I was already in bed reading when I heard the clomp and rumble of the horse and carriage go by. I didn’t bother to look out my window, it was already dark out. Instead, I lowered my book, turned out the light, and let the sound take me back to a time when the house had no electricity and there would have been a horse and carriage in our own barn for the night.
The road wouldn’t have been paved, of course, so the sound would have been different. But I thought more of how the quiet would have been interrupted. Maybe I would even have known who was passing by and where they were going.
I remember the story we read in Florence Walwraths memoir. She lived in our house for 80 years and died there at the age of 104. She wrote about a blizzard that her parents rode through on their way home from the train one night. She credited the horse in getting them through it safely.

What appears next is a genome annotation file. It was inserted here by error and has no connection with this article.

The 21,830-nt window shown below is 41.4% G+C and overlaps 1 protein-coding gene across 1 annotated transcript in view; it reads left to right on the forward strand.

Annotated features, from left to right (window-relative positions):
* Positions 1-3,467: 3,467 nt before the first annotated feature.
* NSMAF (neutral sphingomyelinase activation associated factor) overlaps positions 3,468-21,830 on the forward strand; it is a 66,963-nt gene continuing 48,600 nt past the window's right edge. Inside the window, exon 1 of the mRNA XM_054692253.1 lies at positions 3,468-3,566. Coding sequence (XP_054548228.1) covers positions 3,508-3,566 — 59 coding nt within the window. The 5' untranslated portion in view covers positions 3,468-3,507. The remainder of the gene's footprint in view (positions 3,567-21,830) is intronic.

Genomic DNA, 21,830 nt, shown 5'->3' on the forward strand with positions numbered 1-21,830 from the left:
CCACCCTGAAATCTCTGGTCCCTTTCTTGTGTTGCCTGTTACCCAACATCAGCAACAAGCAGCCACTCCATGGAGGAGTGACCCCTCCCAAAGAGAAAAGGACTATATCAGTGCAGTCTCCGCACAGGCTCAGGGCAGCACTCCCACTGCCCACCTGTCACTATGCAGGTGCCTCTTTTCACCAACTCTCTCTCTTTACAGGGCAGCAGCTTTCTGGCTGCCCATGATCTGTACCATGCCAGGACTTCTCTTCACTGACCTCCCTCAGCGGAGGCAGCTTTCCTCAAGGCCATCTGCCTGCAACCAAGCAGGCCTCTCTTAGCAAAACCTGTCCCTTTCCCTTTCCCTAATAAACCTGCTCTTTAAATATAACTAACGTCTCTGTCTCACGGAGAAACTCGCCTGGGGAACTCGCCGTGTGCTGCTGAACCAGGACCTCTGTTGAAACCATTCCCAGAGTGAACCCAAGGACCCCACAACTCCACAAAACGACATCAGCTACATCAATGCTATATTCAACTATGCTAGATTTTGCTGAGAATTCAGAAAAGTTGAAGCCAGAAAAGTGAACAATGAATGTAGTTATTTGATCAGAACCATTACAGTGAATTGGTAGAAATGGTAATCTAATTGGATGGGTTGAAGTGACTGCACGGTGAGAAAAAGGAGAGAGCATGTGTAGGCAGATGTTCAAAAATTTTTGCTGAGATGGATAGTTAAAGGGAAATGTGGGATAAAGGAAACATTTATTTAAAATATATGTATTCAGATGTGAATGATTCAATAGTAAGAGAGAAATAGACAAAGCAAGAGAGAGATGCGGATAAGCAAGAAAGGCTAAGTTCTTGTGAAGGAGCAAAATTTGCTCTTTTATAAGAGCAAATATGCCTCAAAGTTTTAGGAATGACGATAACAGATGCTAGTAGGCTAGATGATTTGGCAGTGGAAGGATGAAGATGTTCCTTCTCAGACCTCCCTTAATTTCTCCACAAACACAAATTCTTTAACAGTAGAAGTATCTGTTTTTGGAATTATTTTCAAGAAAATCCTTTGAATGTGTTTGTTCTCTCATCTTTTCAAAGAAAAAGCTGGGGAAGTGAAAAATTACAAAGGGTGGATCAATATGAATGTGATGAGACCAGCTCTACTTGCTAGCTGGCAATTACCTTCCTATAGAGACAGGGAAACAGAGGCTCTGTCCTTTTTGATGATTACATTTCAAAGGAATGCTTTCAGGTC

Florence wrote that, unlike the other horses which they put down when they got too old to work, they let this horse live out her life in the pasture.
Now there’s a lot more noise when a carriage passes by the farm, including cars and trucks and the dogs barking. I imagine we’ll get so used to seeing our neighbors drive by that at some point they’ll pass without us stopping to watch. The same way I no longer stare up at the sky every time the Canada Geese fly over in the spring and fall.
But like being able to look past the mountains in the distance and let the eye travel without stopping, I know this will have an effect on my everyday life. I’m not sure how yet, but it’s already rocking my world a bit.